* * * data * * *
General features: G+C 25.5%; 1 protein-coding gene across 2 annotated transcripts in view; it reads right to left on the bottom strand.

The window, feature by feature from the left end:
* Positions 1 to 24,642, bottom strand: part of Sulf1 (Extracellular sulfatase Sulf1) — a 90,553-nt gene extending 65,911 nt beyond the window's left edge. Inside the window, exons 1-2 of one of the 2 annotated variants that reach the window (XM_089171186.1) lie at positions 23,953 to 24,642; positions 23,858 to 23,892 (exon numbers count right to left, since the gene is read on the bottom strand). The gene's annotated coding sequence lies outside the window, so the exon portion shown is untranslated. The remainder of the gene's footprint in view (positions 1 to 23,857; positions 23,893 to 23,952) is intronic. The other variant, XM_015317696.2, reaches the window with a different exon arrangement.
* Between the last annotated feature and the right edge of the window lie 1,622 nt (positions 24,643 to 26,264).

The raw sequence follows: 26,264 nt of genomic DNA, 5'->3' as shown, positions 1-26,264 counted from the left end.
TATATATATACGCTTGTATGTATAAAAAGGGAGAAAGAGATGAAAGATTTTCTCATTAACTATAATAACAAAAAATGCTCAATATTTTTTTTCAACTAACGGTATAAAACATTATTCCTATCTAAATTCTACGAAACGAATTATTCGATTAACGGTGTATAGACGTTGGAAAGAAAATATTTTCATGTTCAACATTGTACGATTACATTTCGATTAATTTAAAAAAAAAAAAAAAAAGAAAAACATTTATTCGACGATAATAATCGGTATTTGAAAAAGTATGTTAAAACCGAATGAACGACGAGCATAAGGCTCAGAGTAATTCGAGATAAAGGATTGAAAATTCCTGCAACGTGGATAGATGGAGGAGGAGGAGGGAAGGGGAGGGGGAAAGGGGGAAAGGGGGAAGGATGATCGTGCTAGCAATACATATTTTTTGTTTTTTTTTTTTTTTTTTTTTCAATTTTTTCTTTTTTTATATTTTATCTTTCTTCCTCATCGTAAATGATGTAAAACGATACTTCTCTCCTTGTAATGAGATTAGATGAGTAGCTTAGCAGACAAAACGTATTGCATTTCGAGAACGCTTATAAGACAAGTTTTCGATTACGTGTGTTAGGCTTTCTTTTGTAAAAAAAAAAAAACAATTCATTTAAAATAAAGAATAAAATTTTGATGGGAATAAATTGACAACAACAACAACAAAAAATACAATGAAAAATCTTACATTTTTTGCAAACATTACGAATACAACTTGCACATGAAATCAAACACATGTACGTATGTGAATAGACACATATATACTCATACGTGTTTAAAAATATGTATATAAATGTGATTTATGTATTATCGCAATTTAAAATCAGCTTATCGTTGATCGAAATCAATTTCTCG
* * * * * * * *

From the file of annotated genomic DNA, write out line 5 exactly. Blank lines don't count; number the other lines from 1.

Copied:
The raw sequence follows: 26,264 nt of genomic DNA, 5'->3' as shown, positions 1-26,264 counted from the left end.